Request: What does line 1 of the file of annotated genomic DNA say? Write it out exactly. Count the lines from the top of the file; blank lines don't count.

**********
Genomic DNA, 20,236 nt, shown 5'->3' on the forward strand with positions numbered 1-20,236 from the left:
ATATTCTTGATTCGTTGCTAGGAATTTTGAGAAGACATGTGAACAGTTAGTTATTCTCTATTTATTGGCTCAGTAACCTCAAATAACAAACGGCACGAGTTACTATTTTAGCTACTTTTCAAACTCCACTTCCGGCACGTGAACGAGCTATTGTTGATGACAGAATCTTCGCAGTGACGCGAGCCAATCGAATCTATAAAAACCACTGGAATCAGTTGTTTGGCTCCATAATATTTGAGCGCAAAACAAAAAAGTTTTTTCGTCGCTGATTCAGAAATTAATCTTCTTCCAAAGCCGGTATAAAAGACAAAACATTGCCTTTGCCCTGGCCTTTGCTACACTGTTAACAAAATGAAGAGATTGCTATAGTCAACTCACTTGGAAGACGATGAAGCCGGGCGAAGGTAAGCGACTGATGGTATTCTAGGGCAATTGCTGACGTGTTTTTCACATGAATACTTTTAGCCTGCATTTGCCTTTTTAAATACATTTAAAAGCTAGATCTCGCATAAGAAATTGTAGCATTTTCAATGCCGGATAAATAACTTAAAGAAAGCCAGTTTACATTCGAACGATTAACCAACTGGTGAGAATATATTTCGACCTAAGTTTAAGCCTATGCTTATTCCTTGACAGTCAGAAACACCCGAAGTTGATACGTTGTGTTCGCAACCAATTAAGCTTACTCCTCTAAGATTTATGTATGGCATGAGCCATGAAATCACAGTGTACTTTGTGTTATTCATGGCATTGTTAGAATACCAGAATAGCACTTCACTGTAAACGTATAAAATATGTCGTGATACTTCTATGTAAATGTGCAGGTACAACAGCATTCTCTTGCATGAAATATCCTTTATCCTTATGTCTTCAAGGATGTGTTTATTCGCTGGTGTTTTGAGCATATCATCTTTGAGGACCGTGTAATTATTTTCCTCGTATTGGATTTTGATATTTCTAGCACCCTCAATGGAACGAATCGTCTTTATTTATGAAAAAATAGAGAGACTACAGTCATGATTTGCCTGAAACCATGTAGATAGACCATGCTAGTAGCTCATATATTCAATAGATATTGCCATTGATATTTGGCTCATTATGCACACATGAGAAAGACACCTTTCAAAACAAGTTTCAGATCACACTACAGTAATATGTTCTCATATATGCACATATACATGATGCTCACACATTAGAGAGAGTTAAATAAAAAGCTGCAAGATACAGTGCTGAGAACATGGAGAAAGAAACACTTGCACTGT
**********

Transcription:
Genomic DNA, 20,236 nt, shown 5'->3' on the forward strand with positions numbered 1-20,236 from the left: